I decidedly cannot say the same thing with those other mentally fragile people who turn the gun in the other direction, and actually shoot up movie theaters, which is a thing far more unnerving than even the spine-tinglingly terrifying fact Snooki is now a mother. But, and I want everyone to comprehend this with perfect clarity, I can totally understand what would drive someone—like comedian-turned-director/writer Bobcat Goldthwait, whose last film “World’s Greatest Dad” (2009) was a divisive and dark satire, which looks totally tame in light of what he’s done now—to make a movie about characters who do exactly that (and why he wants them to be seen as the “good guys”, in some wickedly warped way), in the service of satire. Such is the case, at least in part, with “God Bless America”, Goldthwait’s newest film, in which a divorced, recently jobless, possibly-terminally-ill man named Frank (superbly portrayed by the underrated Joel Murray) and his plutonic teenaged partner Roxy (Tara Lynne Barr) travel cross country, leaving the lifeless bodies of the “not nice” in their wake.

Do they shoot up a movie theater at one point? Yes. (And Frank sits in the dark with a gun in his mouth more than once, too.) And, in light of recent events—and other similarly chilling kill-sprees in the news—some of what unfolds over the course of “God Bless…” is kind of uncomfortable to even fathom, let alone watch (and to come away entertained by said watching probably seems utterly unthinkable). Yet, Goldthwait’s keen sense of who and what he is as an artist—a social commentator—and the sharp satirical wit by which he does his commentating, gives “God Bless America” a strange watchability, for lack of a better word.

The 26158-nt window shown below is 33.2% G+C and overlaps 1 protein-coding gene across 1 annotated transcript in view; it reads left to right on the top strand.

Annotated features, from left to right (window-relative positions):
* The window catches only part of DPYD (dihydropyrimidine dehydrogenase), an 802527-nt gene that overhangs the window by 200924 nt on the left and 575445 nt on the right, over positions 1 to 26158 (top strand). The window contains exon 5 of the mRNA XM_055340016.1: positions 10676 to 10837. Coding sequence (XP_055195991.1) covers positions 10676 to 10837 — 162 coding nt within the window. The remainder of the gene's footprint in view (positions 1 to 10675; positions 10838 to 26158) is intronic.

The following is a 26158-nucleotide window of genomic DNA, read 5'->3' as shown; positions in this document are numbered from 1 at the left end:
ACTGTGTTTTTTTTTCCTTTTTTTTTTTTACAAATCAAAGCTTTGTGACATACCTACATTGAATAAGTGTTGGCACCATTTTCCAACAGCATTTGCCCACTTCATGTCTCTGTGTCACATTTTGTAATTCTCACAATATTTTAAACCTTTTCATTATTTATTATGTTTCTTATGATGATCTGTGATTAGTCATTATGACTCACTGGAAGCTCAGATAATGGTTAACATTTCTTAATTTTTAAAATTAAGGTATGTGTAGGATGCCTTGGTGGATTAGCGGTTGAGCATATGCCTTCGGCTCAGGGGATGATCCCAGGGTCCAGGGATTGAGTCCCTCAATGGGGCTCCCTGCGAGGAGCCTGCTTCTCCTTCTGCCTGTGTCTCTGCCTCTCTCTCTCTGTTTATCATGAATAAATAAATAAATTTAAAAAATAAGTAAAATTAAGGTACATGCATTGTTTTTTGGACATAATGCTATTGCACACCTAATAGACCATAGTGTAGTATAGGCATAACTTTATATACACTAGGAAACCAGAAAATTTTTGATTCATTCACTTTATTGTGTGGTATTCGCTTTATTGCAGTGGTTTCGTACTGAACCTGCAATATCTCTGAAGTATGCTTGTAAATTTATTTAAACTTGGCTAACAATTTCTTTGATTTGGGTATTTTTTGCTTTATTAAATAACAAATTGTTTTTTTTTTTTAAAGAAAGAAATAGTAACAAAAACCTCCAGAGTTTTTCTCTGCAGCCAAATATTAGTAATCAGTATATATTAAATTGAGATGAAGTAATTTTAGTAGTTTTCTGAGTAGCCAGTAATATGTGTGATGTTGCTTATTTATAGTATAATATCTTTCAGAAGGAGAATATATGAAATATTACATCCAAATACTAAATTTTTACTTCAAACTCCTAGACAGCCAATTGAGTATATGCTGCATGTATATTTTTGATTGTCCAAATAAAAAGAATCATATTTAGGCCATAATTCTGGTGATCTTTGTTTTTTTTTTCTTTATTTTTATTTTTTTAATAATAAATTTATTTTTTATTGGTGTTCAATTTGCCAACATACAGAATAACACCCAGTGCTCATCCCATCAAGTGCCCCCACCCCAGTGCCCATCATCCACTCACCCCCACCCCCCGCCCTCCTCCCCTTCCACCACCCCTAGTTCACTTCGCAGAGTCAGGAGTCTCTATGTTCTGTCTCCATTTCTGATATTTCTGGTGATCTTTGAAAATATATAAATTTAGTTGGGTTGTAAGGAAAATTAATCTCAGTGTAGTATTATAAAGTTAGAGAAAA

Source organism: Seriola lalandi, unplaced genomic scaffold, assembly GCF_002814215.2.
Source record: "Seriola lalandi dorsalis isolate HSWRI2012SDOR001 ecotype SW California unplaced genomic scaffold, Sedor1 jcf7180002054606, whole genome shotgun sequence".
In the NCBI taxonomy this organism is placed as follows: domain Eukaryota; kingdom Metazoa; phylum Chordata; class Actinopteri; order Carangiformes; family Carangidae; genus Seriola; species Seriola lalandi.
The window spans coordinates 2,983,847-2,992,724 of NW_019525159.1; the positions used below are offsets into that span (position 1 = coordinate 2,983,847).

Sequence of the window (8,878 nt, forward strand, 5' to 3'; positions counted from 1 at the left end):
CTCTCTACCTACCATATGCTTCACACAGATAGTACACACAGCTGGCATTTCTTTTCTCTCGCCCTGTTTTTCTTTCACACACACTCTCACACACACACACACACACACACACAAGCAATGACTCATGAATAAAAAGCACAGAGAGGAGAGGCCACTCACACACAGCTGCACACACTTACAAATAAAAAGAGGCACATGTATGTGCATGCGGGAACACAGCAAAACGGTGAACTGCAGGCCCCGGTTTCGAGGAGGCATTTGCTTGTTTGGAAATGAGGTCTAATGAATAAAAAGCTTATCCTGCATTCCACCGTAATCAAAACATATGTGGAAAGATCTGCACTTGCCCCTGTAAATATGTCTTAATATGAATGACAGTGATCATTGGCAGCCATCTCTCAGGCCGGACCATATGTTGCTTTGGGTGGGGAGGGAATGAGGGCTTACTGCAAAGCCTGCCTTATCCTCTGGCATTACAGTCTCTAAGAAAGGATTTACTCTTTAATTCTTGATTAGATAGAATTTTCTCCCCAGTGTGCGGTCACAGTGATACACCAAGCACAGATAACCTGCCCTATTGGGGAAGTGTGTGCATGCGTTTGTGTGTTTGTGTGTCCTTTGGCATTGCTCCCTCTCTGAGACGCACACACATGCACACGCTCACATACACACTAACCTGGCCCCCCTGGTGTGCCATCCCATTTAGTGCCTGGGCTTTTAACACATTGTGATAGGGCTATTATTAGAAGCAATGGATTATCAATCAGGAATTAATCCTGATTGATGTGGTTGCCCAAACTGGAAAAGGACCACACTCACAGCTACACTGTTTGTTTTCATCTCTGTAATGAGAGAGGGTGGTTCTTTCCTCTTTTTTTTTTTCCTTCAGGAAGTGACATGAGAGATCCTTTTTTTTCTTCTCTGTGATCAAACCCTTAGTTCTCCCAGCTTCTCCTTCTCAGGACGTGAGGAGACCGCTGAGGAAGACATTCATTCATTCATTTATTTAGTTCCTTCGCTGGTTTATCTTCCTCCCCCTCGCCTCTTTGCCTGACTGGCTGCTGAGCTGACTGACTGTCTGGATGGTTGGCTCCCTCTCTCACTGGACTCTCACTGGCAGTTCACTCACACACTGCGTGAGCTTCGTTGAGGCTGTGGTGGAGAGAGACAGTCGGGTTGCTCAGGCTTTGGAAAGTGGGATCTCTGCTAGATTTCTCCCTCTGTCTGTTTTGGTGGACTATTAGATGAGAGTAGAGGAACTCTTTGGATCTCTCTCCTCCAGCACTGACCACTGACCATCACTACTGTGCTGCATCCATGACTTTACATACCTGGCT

“It's not nice to laugh at someone who's not all there. It's the same type of freak-show distraction that comes along every time a mighty empire starts collapsing. ‘American Superstarz’ is the new Coliseum and I won't participate in watching a show where the weak are torn apart every week for our entertainment. I'm done, really. Everything is so ‘cool’ now. I just want it all to stop. I mean nobody talks about anything anymore. They just regurgitate everything they see on TV, or hear on the radio or watch on the web. When was the last time you had a real conversation with someone without somebody texting or looking at a screen or a monitor over your head? You know, a conversation about something that wasn't celebrities, gossip, sports, or pop politics. You know, something important, something personal.”